Almost everyday, somewhere at SFO, a small crowd gathers with a few flags, and usually an impatient family, like the parents of 1st Lt. Engineer William Murray II.
"You hear the news, you try not to stay glued to the TV," says Liz Murray.
"It's no different for any parent from the revolutionary war to today," says Bill Murray.
Except that these days, soldiers no longer return on horses or trains. Instead of listening for bugles, we look at monitors until finally, they emerge from a crowd.
That's how it went when Lt. Murray came home from 15 months in Iraq.
"It's all on you. No one steals attention away when you're an only child," says Lt. Murray.
But real American homecomings don't take place in airports, they're in neighborhoods where soldiers have grown up.
And real homecomings are loud. At least, this homecoming was. Lt. Murray, who served as a combat engineer, received an escort from veterans who know how the taste of coming home can linger a long time.
"I'm a Vietnam veteran, I know what it was like to come home to not a happy welcome," says Doug Lyvere.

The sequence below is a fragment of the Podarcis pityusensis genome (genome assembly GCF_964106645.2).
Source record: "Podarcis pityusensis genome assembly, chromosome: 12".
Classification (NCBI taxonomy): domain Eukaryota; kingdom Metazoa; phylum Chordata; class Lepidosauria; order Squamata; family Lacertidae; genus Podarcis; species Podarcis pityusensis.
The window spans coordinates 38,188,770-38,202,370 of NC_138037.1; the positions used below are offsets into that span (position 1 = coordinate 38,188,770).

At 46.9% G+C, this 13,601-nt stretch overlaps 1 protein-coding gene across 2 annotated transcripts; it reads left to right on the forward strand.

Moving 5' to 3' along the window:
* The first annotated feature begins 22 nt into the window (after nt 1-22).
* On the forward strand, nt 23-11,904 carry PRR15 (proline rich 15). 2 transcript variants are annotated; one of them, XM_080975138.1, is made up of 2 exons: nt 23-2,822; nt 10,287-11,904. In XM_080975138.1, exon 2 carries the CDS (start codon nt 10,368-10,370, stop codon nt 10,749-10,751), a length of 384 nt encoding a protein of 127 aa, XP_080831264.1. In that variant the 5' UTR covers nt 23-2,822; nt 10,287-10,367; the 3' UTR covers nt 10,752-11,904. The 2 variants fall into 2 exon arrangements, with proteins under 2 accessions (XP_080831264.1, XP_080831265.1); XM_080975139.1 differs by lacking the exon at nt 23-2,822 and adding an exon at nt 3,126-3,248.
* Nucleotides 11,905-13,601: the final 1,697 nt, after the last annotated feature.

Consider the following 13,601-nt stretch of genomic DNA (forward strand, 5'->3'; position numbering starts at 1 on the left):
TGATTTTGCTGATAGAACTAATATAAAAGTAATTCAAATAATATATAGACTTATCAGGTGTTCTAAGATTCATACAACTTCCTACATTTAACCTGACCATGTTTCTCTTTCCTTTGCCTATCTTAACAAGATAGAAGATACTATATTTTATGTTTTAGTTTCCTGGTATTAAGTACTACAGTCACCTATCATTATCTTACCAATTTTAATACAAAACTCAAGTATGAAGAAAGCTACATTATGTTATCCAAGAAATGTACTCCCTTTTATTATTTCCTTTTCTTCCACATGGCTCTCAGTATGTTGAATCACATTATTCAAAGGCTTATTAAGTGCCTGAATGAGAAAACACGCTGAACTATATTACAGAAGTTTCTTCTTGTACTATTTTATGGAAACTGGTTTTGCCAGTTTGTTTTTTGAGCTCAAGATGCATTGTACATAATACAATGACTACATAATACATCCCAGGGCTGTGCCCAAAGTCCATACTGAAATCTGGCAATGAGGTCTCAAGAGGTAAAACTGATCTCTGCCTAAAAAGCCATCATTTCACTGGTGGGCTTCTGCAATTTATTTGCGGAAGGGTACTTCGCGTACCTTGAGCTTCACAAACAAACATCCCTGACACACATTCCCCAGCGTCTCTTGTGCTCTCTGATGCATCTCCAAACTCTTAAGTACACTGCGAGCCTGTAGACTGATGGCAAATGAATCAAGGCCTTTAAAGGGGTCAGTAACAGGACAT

After 15 months and countless patrols, Lt. Murray followed his footsteps of youth into the soft, safe, familiar surroundings that he left the first time for West Point.
Freedman: "Can you describe the feeling of home?"
Murray: "Security would be the best way to answer it. That's the feeling. Security."
So until he returns to Iraq next year, it's back to the little things for three weeks. His old room, feeding his pet turtle, all the little stuff that, on a homecoming day, separates one state of mind from the other.
Freedman: "Can you get home and be just another guy?"
Murray: "I think I can pretend to be, but it will always be there."